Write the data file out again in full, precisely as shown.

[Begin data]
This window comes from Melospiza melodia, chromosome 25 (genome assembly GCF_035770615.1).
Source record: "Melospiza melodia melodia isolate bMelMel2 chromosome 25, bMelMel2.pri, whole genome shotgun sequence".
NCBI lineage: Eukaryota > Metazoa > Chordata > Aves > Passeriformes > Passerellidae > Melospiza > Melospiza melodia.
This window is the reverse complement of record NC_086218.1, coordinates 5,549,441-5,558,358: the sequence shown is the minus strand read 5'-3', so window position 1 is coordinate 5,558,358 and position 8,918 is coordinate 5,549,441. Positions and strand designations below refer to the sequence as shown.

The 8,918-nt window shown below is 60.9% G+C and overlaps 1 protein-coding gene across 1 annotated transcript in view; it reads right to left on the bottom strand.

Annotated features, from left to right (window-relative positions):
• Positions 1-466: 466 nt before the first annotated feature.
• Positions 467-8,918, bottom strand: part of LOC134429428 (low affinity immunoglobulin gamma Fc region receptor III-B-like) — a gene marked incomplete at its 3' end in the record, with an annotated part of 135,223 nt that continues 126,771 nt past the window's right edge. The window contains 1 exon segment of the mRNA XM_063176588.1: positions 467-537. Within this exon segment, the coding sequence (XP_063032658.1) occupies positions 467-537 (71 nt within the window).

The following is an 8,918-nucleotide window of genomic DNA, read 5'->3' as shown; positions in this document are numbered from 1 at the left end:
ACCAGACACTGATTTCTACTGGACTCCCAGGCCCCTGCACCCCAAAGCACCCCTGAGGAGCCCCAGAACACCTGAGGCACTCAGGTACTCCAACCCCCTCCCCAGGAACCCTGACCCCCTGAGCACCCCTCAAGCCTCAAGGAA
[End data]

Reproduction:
This window comes from Melospiza melodia, chromosome 25 (genome assembly GCF_035770615.1).
Source record: "Melospiza melodia melodia isolate bMelMel2 chromosome 25, bMelMel2.pri, whole genome shotgun sequence".
NCBI lineage: Eukaryota > Metazoa > Chordata > Aves > Passeriformes > Passerellidae > Melospiza > Melospiza melodia.
This window is the reverse complement of record NC_086218.1, coordinates 5,549,441-5,558,358: the sequence shown is the minus strand read 5'-3', so window position 1 is coordinate 5,558,358 and position 8,918 is coordinate 5,549,441. Positions and strand designations below refer to the sequence as shown.

The 8,918-nt window shown below is 60.9% G+C and overlaps 1 protein-coding gene across 1 annotated transcript in view; it reads right to left on the bottom strand.

Annotated features, from left to right (window-relative positions):
• Positions 1-466: 466 nt before the first annotated feature.
• Positions 467-8,918, bottom strand: part of LOC134429428 (low affinity immunoglobulin gamma Fc region receptor III-B-like) — a gene marked incomplete at its 3' end in the record, with an annotated part of 135,223 nt that continues 126,771 nt past the window's right edge. The window contains 1 exon segment of the mRNA XM_063176588.1: positions 467-537. Within this exon segment, the coding sequence (XP_063032658.1) occupies positions 467-537 (71 nt within the window).

The following is an 8,918-nucleotide window of genomic DNA, read 5'->3' as shown; positions in this document are numbered from 1 at the left end:
ACCAGACACTGATTTCTACTGGACTCCCAGGCCCCTGCACCCCAAAGCACCCCTGAGGAGCCCCAGAACACCTGAGGCACTCAGGTACTCCAACCCCCTCCCCAGGAACCCTGACCCCCTGAGCACCCCTCAAGCCTCAAGGAA